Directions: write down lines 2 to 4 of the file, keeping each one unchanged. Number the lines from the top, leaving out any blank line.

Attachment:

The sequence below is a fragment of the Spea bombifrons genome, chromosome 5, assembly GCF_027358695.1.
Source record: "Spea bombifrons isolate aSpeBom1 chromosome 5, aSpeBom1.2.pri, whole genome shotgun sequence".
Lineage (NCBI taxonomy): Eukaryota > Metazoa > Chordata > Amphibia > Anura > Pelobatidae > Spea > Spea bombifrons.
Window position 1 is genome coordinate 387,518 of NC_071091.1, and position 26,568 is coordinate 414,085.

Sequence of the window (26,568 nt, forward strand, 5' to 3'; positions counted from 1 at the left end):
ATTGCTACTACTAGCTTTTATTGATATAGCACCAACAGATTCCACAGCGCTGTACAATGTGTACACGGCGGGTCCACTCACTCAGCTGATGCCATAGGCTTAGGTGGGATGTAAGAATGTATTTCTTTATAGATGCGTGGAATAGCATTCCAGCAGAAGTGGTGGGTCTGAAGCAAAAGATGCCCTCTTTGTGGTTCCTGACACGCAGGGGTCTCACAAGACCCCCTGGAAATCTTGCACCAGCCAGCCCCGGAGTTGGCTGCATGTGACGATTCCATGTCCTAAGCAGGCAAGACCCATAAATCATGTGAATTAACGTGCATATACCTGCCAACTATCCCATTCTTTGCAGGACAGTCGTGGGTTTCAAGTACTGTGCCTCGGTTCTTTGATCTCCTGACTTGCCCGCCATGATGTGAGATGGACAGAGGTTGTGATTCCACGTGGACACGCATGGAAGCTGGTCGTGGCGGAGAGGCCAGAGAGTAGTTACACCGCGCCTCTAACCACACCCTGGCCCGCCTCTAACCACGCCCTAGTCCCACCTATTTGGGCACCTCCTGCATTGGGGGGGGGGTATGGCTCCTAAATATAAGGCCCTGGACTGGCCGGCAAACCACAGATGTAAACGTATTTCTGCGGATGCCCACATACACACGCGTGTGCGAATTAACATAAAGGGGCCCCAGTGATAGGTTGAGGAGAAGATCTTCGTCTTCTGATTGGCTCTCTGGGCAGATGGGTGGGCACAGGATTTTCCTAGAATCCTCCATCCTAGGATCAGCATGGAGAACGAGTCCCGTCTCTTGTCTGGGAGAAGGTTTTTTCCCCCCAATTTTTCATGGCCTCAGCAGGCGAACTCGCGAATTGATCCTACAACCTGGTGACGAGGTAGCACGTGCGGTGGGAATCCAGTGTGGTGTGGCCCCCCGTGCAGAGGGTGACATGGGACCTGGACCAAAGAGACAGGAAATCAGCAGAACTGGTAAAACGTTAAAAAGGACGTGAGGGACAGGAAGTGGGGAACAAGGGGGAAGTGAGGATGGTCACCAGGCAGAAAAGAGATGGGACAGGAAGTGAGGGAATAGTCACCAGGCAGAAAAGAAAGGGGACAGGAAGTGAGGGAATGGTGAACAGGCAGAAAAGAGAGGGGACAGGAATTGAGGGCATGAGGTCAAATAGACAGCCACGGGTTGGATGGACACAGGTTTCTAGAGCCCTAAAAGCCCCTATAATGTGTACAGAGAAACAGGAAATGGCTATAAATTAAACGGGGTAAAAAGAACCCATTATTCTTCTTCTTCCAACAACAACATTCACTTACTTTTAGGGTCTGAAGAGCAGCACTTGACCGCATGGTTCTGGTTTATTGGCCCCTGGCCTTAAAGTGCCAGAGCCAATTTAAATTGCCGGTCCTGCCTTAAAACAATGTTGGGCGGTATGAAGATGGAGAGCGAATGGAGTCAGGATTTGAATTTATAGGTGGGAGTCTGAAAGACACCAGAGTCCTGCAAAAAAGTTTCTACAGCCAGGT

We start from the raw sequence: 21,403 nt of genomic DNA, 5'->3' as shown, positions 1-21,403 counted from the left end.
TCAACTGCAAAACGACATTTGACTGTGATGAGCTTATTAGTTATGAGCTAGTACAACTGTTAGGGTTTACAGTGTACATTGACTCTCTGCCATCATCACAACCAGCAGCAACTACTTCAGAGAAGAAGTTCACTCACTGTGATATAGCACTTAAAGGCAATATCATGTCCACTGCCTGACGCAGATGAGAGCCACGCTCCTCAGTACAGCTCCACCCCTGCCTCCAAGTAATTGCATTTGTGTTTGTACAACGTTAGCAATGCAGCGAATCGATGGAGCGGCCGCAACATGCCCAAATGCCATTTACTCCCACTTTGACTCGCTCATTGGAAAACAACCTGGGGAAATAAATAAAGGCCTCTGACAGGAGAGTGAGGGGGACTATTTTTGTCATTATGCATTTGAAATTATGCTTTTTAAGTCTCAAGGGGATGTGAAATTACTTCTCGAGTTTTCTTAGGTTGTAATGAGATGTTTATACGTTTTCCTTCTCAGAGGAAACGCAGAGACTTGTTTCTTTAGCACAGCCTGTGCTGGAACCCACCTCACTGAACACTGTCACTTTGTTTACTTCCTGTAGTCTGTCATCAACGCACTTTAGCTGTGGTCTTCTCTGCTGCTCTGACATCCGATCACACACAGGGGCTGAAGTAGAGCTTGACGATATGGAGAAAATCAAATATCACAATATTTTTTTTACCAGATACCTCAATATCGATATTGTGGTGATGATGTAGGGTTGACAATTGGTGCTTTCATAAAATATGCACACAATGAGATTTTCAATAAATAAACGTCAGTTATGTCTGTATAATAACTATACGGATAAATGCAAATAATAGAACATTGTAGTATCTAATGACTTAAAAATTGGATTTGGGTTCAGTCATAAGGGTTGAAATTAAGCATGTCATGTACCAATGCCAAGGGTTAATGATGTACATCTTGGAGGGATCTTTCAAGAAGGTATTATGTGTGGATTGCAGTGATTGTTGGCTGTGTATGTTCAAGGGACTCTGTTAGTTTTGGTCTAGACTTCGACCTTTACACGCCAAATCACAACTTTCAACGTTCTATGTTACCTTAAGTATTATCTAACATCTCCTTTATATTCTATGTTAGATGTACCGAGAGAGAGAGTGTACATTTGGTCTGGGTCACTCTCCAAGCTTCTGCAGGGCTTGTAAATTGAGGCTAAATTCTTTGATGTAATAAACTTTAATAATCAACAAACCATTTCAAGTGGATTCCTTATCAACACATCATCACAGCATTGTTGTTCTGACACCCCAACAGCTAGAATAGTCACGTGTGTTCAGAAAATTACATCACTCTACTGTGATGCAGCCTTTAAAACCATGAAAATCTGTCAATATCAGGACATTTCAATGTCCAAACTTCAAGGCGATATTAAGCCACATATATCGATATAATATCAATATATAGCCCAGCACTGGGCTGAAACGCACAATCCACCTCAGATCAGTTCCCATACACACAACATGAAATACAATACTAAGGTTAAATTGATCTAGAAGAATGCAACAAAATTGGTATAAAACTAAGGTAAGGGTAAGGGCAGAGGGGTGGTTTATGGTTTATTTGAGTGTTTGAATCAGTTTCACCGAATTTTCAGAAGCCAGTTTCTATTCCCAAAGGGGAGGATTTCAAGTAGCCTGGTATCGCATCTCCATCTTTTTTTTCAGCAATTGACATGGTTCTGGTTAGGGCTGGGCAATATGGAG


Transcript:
Source record: "Spea bombifrons isolate aSpeBom1 chromosome 5, aSpeBom1.2.pri, whole genome shotgun sequence".
Lineage (NCBI taxonomy): Eukaryota > Metazoa > Chordata > Amphibia > Anura > Pelobatidae > Spea > Spea bombifrons.
Window position 1 is genome coordinate 387,518 of NC_071091.1, and position 26,568 is coordinate 414,085.